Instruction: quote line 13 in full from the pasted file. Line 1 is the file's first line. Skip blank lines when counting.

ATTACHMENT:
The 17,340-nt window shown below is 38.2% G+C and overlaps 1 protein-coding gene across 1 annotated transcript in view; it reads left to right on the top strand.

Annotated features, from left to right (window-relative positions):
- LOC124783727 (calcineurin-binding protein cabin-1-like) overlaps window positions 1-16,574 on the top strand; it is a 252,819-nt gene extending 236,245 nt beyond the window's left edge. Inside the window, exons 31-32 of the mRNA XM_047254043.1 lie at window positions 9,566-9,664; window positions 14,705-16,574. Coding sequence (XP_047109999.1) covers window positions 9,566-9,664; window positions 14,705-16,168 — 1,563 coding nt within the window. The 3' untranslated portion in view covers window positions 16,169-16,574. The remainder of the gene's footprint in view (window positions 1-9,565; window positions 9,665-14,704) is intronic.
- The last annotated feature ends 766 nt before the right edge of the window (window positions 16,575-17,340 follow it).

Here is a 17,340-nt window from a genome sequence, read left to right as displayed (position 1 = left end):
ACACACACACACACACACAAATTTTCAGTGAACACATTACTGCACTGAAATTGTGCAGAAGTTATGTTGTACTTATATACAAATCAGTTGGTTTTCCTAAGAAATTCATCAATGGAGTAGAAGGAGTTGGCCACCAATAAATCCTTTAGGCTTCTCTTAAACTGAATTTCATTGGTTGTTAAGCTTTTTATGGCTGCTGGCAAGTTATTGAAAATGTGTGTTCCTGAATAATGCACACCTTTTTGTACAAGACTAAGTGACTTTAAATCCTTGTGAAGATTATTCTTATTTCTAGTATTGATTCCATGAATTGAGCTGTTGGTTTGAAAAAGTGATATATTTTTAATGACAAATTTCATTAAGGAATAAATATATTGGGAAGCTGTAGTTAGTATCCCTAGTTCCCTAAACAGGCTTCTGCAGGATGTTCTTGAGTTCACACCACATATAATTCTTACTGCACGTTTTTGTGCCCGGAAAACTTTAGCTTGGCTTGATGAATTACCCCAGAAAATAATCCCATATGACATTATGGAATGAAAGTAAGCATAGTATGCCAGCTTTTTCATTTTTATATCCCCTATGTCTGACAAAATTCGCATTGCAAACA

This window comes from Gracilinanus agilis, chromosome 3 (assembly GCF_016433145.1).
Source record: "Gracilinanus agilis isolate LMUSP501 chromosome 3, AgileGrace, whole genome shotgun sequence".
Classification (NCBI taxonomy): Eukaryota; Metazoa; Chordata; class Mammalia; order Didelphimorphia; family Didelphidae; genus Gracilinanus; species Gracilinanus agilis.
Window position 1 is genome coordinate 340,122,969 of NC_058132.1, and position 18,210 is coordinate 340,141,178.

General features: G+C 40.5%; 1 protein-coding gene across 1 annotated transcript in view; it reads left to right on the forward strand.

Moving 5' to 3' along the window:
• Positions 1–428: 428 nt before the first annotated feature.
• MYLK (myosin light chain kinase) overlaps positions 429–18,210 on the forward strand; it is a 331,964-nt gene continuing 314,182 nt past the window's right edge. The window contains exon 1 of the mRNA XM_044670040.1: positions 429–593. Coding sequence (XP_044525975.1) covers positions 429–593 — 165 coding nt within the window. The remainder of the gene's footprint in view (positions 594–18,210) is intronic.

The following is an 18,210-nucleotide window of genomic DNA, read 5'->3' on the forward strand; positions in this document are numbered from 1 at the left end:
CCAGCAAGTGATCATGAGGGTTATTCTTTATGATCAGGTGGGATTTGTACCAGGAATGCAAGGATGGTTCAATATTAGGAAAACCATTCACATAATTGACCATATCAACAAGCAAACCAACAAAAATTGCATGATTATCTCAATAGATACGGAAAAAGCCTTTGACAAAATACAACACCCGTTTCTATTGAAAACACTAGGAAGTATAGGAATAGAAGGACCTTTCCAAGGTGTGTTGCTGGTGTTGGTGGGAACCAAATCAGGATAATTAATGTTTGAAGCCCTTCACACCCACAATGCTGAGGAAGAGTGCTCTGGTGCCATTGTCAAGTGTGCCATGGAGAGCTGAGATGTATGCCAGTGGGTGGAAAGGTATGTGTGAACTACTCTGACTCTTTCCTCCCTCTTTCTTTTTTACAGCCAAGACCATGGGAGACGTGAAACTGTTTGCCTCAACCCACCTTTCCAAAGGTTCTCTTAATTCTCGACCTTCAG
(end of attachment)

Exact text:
• Positions 1–428: 428 nt before the first annotated feature.